Where the goals are social, cultural, and political, primarily – mobilizing communities to create and share mobile generated content with the underlying aim of improving people’s lives in tangible, measurable ways – this can take many forms. The definition of “community”, or the definition of the user group is crucial here. For instance, a mobile web services platform can accelerate citizen activism (sousveillance of arrests and/or protests, which has proven highly effective in providing a limited “fourth estate” that keeps police, government officials and other powerful entities in check, a count on which traditional mass media has failed miserably). Mobile web services can also help invigorate communities of independent musicians and music audiences, providing platforms for content and fan-artist-remix interactions on-the-go. And, mobile web services can enhance and amplify existing community cultural infrastructure, something Mobile Muse 3 specifically aims to accomplish with its development of projects in partnership with cultural organizations around Vancouver and the Province of B.C. For all these instances, single sign-on and content aggregation provide good models for coordinating clouds of user data generated into a navigable, mappable semantic space.

There are other models of community media, however, that call into question the viability of single sign-on, and that point to content aggregation as the better model. In particular, there are two: contexts where identities are divisible, and contexts where identities are combinant.

Combinant identities
In many rural communities in the Third World, mobile devices are shared – by couples, by families, and in some cases by entire villages. In cases where the intent is to distribute and share not only the software – along with the text, images, audio and video carried over the mobile media service – but also the hardware (the phones), single sign-on poses complex problems. How do multiple users properly authenticate on a shared wireless account/phone number? How could a single phone be configured to accept multiple accounts? Obviously, swapping SIM cards doesn’t get around the problem, as this necessitates the purchasing of multiple wireless accounts. In Vancouver’s downtown east side, for instance, how would a shared mobile infrastructure (including shared handsets) work? Wi-fi phones – such as Nokia N-series phones – are only a partial answer, as wireless internet is not (yet) ubiquitous in Vancouver, and effective use of mobile browsers is not enabled by the current applications available for N-series phones or their competitors. In short, a combination of protocols (SMS, MMS, Bluetooth and Wi-Fi) are the best bet – enabling as many connections – both free and paid, both easy and challenging – as possible.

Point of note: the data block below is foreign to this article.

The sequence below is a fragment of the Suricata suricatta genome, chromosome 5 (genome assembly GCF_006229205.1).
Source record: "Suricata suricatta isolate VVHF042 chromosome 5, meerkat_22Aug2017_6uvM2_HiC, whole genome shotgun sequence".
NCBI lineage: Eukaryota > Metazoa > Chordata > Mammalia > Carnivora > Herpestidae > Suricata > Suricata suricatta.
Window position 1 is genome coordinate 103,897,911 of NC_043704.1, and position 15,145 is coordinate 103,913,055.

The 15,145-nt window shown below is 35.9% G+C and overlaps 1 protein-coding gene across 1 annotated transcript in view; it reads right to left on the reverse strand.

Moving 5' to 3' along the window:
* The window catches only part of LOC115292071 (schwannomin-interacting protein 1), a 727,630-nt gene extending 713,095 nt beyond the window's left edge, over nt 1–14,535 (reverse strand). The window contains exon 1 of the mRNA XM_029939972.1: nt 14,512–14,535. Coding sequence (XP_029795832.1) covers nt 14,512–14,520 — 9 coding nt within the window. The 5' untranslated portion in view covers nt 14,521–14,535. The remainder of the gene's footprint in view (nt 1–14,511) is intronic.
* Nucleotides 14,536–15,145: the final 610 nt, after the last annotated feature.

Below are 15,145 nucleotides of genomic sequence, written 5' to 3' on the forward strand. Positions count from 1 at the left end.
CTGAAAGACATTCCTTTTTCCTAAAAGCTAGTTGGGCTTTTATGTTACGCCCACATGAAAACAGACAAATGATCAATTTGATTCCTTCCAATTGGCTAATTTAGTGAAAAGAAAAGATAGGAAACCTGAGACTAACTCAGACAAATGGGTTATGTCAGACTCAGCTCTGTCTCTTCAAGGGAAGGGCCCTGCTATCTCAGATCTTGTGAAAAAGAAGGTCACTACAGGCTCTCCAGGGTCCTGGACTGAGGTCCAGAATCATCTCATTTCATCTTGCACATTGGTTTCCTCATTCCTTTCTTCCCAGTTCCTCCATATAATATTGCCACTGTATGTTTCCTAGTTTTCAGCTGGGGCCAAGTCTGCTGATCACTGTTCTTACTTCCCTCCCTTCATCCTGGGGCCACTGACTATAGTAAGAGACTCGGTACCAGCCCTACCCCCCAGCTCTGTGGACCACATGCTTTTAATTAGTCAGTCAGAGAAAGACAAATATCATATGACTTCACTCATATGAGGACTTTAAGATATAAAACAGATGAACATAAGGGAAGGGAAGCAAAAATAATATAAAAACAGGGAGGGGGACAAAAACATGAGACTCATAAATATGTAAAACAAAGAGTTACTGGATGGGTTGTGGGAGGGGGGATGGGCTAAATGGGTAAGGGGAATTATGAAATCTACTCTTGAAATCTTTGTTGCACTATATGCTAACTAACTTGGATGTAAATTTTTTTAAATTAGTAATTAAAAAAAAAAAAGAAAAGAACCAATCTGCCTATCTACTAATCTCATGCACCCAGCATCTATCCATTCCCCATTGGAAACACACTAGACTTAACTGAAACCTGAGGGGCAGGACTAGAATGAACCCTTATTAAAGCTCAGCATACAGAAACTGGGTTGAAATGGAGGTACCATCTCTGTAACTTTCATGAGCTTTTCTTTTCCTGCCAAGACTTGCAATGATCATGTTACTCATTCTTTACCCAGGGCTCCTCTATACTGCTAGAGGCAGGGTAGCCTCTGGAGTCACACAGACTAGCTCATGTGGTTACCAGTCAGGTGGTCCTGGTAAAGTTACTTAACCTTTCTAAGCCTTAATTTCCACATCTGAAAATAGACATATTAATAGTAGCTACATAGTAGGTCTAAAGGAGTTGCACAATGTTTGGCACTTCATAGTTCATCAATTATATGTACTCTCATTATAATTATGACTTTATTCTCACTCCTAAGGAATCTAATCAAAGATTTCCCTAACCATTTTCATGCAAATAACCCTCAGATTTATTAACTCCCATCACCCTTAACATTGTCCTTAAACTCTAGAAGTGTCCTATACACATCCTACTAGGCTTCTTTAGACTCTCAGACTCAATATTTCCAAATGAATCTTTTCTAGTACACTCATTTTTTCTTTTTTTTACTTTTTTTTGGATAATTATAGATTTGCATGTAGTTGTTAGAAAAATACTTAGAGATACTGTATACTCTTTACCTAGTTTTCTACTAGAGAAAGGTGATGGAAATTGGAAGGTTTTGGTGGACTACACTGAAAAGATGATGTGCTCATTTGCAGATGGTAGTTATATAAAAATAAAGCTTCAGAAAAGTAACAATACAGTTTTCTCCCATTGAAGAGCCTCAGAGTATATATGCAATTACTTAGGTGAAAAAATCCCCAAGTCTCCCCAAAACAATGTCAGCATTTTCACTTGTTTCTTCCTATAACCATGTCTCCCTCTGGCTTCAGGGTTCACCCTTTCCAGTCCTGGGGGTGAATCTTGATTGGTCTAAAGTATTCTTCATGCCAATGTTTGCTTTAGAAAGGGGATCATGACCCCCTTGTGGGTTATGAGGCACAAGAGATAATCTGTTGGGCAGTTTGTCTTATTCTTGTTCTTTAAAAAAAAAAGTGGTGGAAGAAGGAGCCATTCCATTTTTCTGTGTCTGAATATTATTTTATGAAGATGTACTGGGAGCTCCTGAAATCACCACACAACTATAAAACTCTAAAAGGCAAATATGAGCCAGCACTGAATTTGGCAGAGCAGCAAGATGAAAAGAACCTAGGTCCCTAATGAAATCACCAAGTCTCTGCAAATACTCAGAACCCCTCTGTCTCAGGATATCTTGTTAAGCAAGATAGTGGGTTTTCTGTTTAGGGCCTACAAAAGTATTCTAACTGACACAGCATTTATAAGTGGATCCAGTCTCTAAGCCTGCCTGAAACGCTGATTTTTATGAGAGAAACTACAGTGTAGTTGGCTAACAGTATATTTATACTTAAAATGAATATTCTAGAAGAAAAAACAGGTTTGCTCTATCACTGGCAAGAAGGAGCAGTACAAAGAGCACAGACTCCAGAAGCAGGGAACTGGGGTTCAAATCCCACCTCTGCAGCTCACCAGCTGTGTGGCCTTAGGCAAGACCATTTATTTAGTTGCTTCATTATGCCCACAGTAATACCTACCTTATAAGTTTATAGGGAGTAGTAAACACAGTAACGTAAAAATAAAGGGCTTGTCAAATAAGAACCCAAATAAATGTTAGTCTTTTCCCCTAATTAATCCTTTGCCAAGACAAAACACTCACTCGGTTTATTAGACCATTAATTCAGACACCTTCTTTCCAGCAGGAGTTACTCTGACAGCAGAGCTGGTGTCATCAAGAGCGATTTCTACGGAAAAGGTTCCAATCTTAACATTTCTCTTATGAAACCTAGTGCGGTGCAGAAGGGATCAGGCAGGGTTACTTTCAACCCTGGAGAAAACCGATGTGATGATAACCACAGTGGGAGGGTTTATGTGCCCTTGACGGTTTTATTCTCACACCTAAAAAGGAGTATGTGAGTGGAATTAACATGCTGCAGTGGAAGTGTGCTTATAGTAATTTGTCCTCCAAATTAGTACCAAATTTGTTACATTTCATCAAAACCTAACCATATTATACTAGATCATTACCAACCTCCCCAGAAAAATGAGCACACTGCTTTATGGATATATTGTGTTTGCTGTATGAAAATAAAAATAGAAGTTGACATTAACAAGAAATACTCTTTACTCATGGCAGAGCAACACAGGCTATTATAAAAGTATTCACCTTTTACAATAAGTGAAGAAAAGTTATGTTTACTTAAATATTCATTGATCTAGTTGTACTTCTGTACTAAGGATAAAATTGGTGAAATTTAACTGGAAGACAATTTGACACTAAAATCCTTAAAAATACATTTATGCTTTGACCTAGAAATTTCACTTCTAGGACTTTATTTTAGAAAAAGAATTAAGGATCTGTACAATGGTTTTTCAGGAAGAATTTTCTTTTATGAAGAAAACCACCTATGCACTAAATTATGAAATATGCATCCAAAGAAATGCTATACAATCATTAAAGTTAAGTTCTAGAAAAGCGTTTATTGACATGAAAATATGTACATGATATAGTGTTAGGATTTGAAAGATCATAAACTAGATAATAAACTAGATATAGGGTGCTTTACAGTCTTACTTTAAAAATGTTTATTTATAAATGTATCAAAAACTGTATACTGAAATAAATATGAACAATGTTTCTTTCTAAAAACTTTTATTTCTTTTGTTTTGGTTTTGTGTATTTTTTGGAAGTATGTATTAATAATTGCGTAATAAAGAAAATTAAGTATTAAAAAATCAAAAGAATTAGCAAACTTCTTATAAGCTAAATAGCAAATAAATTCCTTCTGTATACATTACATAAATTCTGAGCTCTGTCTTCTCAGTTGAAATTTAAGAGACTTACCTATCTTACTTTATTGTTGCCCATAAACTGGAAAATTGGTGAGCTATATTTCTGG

Divisible Identities
The second scenario in which single sign-on fails is where users deliberately maintain multiple identities within the same or different sites or environments. Youth and marginal and/or vulnerable populations may require these multiple identities in order to manage the diverse range of social contexts they must occupy in order to survive (for example, keeping family, friends, work, and school distinct even if overlapping).

There is also a third possible area of identity management (a mashup of divisible and combinant, if you will) that comes into view in the present analysis – the recombinant identity – particularly important in a (post- or non-modern) world of dynamically shifting alliances and antipathies – where identity may be continually shifted to accommodate a diverse range of individual and (recombinant) group needs and goals. Here, too, the notion of single sign-on cannot compete with the contextual flexibility afforded by the model of content aggregation.

As a structuring model for the development of community mobile services, single sign-on is problematic in terms of how it reduces individuals to indivisible and noncombinant entities. Content aggregation seems to be a far more viable model for community building and mobilization, as it is adaptable to a wider range of social and cultural contexts – in which identity may be conceived in different ways, or in which it may simply manifest in technical networks in different ways due to the exigencies of human survival.

Leave a Reply

Your email address will not be published. Required fields are marked *

This site uses Akismet to reduce spam. Learn how your comment data is processed.